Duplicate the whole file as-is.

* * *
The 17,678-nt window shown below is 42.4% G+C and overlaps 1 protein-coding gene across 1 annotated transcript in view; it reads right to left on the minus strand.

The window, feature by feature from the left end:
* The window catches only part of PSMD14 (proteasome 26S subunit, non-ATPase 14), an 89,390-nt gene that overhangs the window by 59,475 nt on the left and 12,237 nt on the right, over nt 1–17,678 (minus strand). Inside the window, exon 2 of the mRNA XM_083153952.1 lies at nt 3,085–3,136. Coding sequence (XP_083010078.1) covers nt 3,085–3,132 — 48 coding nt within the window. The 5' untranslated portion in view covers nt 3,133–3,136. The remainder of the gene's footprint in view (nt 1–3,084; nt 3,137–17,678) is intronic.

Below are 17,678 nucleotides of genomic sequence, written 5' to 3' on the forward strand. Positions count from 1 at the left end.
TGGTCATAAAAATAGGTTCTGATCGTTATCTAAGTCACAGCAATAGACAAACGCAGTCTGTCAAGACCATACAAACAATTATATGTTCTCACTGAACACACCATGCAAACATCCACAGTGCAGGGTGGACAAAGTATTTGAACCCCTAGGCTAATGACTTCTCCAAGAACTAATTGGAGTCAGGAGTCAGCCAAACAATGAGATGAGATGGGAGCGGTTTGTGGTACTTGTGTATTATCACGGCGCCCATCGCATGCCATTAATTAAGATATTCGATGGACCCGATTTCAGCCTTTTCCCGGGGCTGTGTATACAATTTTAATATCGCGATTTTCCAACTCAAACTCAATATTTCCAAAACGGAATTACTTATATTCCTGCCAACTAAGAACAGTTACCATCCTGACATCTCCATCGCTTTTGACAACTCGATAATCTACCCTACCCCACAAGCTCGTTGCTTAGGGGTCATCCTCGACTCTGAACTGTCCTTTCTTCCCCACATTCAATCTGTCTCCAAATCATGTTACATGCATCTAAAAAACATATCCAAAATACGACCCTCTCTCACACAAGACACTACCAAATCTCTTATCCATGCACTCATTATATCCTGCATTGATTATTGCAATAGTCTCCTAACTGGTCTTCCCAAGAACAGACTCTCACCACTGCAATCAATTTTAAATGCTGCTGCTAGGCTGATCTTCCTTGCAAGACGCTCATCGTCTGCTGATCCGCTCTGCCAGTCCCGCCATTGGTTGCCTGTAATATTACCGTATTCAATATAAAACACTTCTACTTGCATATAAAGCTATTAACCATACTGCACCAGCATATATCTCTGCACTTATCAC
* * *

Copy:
The 17,678-nt window shown below is 42.4% G+C and overlaps 1 protein-coding gene across 1 annotated transcript in view; it reads right to left on the minus strand.

The window, feature by feature from the left end:
* The window catches only part of PSMD14 (proteasome 26S subunit, non-ATPase 14), an 89,390-nt gene that overhangs the window by 59,475 nt on the left and 12,237 nt on the right, over nt 1–17,678 (minus strand). Inside the window, exon 2 of the mRNA XM_083153952.1 lies at nt 3,085–3,136. Coding sequence (XP_083010078.1) covers nt 3,085–3,132 — 48 coding nt within the window. The 5' untranslated portion in view covers nt 3,133–3,136. The remainder of the gene's footprint in view (nt 1–3,084; nt 3,137–17,678) is intronic.

Below are 17,678 nucleotides of genomic sequence, written 5' to 3' on the forward strand. Positions count from 1 at the left end.
TGGTCATAAAAATAGGTTCTGATCGTTATCTAAGTCACAGCAATAGACAAACGCAGTCTGTCAAGACCATACAAACAATTATATGTTCTCACTGAACACACCATGCAAACATCCACAGTGCAGGGTGGACAAAGTATTTGAACCCCTAGGCTAATGACTTCTCCAAGAACTAATTGGAGTCAGGAGTCAGCCAAACAATGAGATGAGATGGGAGCGGTTTGTGGTACTTGTGTATTATCACGGCGCCCATCGCATGCCATTAATTAAGATATTCGATGGACCCGATTTCAGCCTTTTCCCGGGGCTGTGTATACAATTTTAATATCGCGATTTTCCAACTCAAACTCAATATTTCCAAAACGGAATTACTTATATTCCTGCCAACTAAGAACAGTTACCATCCTGACATCTCCATCGCTTTTGACAACTCGATAATCTACCCTACCCCACAAGCTCGTTGCTTAGGGGTCATCCTCGACTCTGAACTGTCCTTTCTTCCCCACATTCAATCTGTCTCCAAATCATGTTACATGCATCTAAAAAACATATCCAAAATACGACCCTCTCTCACACAAGACACTACCAAATCTCTTATCCATGCACTCATTATATCCTGCATTGATTATTGCAATAGTCTCCTAACTGGTCTTCCCAAGAACAGACTCTCACCACTGCAATCAATTTTAAATGCTGCTGCTAGGCTGATCTTCCTTGCAAGACGCTCATCGTCTGCTGATCCGCTCTGCCAGTCCCGCCATTGGTTGCCTGTAATATTACCGTATTCAATATAAAACACTTCTACTTGCATATAAAGCTATTAACCATACTGCACCAGCATATATCTCTGCACTTATCAC